I knew it was coming.
After my morning walk, I sat down and ran my fingers through my hair, and ended up with a handful. Right on schedule, Day 14 following my first chemo treatment for stage lll inflammatory breast cancer.
Taking what remained of my shoulder-length hair and cutting off what I could with a pair of scissors, I noticed how much I looked like my dad, now that my features, rather than my hair, took center stage. Then my husband shaved off what remained as I sat on an overturned Home Depot bucket in our backyard.
While shaving my head, my husband said, “Now you know how I felt when my dad cut my hair as a boy, coming at me with all seven of his attachments.” The kids used to call him “Bald Eagle” after he got one of his dad-inflicted haircuts. This went on for years until his mother cried one day and begged his dad to let her take him to a real barber. So, it helped to laugh as my hair fell to the grass.
Although I was pleasantly surprised with my head shape—very symmetrical, no bumps or dents—I was surprised, for days, each time I saw my bald self in the mirror. I didn’t shed any tears; in some ways it was a relief to have something I’d dreaded just happen and be over with. But my tentative confidence in my new look didn’t extend beyond the walls of my home, so I filled a rack with silk scarves and straw hats to wear each time I ventured out into the world.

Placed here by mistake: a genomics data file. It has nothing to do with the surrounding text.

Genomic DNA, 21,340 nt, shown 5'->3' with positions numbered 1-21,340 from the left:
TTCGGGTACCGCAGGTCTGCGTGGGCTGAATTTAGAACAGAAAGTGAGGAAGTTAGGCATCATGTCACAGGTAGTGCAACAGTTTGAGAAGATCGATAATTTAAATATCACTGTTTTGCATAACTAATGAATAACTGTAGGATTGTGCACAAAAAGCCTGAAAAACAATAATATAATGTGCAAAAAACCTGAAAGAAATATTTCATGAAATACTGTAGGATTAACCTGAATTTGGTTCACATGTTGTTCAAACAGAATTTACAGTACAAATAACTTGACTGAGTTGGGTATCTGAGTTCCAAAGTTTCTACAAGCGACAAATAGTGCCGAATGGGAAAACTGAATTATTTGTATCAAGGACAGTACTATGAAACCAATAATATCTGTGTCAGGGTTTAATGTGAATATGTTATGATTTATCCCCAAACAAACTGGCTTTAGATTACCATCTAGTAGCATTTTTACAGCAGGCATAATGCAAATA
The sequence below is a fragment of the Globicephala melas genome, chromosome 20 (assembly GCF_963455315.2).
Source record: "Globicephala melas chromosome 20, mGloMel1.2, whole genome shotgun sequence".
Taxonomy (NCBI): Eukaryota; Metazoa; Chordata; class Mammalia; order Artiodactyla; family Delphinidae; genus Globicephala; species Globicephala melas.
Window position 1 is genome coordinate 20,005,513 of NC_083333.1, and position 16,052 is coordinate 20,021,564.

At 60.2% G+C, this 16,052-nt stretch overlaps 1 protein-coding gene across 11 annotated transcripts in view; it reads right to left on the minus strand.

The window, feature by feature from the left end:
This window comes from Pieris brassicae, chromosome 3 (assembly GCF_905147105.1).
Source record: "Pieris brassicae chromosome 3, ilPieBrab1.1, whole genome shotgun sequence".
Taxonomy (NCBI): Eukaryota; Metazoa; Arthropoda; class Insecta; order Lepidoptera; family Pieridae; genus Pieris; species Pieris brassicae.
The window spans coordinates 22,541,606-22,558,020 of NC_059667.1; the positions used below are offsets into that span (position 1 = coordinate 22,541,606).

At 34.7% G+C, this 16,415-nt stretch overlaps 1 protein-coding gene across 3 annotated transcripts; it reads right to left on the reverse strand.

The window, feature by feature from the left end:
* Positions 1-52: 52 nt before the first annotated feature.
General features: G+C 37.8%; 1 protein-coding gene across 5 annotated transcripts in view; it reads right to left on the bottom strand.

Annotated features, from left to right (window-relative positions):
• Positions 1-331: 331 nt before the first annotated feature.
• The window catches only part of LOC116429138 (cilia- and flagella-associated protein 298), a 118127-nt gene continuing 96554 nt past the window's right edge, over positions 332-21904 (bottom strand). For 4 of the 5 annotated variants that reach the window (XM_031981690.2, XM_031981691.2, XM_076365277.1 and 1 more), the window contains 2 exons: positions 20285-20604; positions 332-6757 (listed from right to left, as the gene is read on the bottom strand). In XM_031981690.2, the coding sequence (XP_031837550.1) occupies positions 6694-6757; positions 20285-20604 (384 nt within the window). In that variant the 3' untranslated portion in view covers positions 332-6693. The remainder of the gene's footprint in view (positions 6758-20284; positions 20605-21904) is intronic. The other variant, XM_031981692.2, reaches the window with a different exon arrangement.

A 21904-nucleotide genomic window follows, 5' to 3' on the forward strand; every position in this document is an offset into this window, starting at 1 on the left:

This morning, many months later, I woke to an unusual sight out my bedroom window. Perched at the top of a very old tree, on branches that were almost dead-looking, sat a large brown bird, much larger than the robins and crows that typically nest nearby. As I squinted to get a better look, I noticed its majestic white head surveying the yard below—a bald eagle!
Somehow, I thought they only lived at the zoo, but here was one, less than one hundred feet away, in all its regal splendor. Mesmerized, I watched for ten full minutes, until it gracefully spread its wings and continued its journey.
I guess it’s not such a bad thing to be bald.